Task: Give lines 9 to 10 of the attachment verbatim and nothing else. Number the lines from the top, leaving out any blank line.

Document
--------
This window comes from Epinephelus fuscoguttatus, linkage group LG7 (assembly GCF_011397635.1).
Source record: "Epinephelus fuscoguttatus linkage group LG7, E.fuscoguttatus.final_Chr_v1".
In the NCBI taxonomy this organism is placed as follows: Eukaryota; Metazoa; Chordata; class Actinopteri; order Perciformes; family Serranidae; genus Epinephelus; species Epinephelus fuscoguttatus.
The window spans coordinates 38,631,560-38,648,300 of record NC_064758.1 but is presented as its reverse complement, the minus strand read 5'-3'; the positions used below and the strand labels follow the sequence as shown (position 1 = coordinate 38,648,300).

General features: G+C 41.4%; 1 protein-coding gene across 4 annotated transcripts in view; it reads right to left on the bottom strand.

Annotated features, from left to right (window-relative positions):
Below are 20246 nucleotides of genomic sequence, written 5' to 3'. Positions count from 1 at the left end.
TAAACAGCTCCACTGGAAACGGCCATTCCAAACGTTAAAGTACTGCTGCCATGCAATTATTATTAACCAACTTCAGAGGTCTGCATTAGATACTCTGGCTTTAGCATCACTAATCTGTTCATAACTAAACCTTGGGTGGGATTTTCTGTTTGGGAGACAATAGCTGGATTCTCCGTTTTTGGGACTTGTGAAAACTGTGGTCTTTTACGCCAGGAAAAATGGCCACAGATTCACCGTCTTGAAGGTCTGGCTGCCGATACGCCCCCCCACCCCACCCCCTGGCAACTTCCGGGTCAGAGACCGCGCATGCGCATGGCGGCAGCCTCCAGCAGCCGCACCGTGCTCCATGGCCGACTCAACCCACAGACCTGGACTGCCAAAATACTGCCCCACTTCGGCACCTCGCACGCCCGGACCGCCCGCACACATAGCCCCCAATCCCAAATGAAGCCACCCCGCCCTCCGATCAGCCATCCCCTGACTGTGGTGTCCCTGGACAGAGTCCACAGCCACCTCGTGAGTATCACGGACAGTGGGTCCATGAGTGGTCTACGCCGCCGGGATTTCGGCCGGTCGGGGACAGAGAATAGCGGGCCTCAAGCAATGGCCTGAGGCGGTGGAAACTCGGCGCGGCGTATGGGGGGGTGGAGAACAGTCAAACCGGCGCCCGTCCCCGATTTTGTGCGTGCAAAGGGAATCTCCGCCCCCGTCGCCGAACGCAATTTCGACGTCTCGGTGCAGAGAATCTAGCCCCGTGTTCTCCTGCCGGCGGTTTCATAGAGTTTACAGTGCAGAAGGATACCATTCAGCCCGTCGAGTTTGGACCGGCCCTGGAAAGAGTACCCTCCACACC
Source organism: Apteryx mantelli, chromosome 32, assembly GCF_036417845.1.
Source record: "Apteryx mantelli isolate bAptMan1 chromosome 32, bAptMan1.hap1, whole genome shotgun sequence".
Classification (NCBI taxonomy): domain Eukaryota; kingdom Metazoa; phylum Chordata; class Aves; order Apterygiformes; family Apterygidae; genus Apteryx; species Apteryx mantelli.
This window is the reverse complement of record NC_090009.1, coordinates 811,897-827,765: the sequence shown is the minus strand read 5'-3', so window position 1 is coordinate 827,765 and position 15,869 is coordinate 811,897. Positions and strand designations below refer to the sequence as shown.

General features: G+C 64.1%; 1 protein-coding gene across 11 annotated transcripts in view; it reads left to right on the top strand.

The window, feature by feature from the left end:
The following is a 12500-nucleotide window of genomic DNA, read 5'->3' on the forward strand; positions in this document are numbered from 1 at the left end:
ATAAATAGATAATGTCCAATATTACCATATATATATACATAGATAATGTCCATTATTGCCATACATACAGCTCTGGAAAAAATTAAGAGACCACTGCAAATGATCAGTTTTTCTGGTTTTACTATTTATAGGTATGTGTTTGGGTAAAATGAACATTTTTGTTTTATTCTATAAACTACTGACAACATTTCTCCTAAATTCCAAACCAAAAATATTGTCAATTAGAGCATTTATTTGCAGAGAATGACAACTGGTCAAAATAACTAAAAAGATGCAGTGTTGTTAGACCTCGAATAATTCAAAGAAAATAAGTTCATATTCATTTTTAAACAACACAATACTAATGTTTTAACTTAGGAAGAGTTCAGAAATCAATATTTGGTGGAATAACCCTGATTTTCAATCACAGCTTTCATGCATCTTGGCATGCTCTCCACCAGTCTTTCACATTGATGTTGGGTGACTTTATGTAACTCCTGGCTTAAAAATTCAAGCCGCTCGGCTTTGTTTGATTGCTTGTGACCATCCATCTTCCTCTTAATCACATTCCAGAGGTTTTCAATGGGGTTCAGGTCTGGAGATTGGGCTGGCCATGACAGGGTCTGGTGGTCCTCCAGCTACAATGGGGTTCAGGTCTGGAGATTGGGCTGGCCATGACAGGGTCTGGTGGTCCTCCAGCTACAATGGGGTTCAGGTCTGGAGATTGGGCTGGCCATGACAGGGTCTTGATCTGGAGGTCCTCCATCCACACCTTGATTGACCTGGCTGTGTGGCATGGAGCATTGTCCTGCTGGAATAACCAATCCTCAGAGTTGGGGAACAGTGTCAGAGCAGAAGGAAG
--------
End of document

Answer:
Source organism: Apteryx mantelli, chromosome 32, assembly GCF_036417845.1.
Source record: "Apteryx mantelli isolate bAptMan1 chromosome 32, bAptMan1.hap1, whole genome shotgun sequence".